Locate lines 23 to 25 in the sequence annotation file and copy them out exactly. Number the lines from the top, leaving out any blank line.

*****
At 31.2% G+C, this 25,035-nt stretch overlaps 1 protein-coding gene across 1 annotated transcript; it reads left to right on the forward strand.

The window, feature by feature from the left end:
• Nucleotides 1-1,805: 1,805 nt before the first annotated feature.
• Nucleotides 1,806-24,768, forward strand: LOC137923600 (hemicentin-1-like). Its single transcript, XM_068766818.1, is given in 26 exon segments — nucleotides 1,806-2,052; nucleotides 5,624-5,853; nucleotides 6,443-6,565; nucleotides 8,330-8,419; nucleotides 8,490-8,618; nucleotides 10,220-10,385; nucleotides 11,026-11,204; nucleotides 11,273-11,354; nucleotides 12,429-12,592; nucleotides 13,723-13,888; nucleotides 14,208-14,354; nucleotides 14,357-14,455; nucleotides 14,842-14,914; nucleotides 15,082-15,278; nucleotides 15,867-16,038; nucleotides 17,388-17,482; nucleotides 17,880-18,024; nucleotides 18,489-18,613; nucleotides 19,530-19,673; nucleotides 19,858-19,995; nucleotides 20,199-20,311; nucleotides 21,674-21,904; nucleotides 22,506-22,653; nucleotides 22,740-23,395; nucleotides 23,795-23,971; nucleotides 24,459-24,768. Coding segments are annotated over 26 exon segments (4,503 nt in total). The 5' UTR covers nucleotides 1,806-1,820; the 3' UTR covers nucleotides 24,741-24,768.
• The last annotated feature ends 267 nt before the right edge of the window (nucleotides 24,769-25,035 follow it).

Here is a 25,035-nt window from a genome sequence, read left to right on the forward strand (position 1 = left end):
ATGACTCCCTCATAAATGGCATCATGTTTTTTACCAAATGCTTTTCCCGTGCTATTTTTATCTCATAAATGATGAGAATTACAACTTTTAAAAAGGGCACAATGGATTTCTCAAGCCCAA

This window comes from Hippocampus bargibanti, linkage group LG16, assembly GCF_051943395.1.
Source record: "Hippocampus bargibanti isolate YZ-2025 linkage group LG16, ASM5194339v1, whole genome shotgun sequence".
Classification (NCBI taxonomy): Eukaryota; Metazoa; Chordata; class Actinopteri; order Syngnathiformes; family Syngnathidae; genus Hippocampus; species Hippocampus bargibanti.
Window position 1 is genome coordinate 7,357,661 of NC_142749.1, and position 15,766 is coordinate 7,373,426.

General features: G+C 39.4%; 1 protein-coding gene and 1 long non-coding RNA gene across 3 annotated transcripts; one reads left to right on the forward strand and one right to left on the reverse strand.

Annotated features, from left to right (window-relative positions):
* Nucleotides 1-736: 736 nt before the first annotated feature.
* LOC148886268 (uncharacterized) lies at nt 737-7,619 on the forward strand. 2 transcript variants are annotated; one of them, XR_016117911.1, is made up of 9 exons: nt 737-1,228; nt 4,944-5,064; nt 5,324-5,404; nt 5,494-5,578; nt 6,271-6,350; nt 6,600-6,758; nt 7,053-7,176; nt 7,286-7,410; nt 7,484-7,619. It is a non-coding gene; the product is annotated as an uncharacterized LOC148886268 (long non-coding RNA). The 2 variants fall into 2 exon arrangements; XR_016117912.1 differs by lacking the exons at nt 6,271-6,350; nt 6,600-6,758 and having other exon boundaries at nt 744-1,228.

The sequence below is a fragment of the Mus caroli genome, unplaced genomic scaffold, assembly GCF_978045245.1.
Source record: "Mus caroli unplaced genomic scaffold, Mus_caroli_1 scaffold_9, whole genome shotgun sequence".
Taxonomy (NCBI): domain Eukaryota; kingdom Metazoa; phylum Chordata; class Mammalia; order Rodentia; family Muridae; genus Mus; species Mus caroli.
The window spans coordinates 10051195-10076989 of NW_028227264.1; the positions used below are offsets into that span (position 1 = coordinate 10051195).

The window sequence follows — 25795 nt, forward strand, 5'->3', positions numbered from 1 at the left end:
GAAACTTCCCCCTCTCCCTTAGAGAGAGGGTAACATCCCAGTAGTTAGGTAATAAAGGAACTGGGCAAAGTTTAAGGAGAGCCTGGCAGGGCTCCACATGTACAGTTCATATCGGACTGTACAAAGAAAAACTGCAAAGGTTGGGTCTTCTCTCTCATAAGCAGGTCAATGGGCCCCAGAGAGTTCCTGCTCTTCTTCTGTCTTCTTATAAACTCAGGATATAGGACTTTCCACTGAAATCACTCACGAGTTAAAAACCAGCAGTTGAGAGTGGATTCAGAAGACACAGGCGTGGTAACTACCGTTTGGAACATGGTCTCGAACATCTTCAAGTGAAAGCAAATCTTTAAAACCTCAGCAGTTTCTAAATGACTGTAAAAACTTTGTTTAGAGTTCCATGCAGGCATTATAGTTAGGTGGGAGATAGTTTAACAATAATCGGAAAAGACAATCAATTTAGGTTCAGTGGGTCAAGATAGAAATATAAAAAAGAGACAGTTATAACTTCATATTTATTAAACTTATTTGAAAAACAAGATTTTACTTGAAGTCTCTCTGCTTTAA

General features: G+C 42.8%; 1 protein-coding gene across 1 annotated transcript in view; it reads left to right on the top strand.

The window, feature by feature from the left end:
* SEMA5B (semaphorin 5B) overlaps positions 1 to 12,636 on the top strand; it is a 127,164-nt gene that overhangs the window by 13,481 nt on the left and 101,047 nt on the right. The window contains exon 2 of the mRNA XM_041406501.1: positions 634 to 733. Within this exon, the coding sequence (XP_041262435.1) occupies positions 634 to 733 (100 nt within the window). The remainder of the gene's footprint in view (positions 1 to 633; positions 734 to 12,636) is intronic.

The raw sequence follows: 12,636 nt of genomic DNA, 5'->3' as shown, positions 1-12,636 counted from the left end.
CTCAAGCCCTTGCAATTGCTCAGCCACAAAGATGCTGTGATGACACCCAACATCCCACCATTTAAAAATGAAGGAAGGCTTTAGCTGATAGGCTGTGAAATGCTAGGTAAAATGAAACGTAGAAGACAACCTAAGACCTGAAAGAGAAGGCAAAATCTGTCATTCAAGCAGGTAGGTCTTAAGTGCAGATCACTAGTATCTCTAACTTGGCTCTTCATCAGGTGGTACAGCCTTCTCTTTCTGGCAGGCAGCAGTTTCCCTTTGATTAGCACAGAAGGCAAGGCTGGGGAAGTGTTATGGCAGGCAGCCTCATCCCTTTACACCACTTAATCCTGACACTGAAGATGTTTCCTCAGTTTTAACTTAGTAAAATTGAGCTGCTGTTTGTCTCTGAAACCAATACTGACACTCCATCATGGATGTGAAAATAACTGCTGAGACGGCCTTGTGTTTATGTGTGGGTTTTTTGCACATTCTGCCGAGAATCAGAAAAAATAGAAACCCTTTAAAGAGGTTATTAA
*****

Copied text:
The window, feature by feature from the left end:
* SEMA5B (semaphorin 5B) overlaps positions 1 to 12,636 on the top strand; it is a 127,164-nt gene that overhangs the window by 13,481 nt on the left and 101,047 nt on the right. The window contains exon 2 of the mRNA XM_041406501.1: positions 634 to 733. Within this exon, the coding sequence (XP_041262435.1) occupies positions 634 to 733 (100 nt within the window). The remainder of the gene's footprint in view (positions 1 to 633; positions 734 to 12,636) is intronic.

The raw sequence follows: 12,636 nt of genomic DNA, 5'->3' as shown, positions 1-12,636 counted from the left end.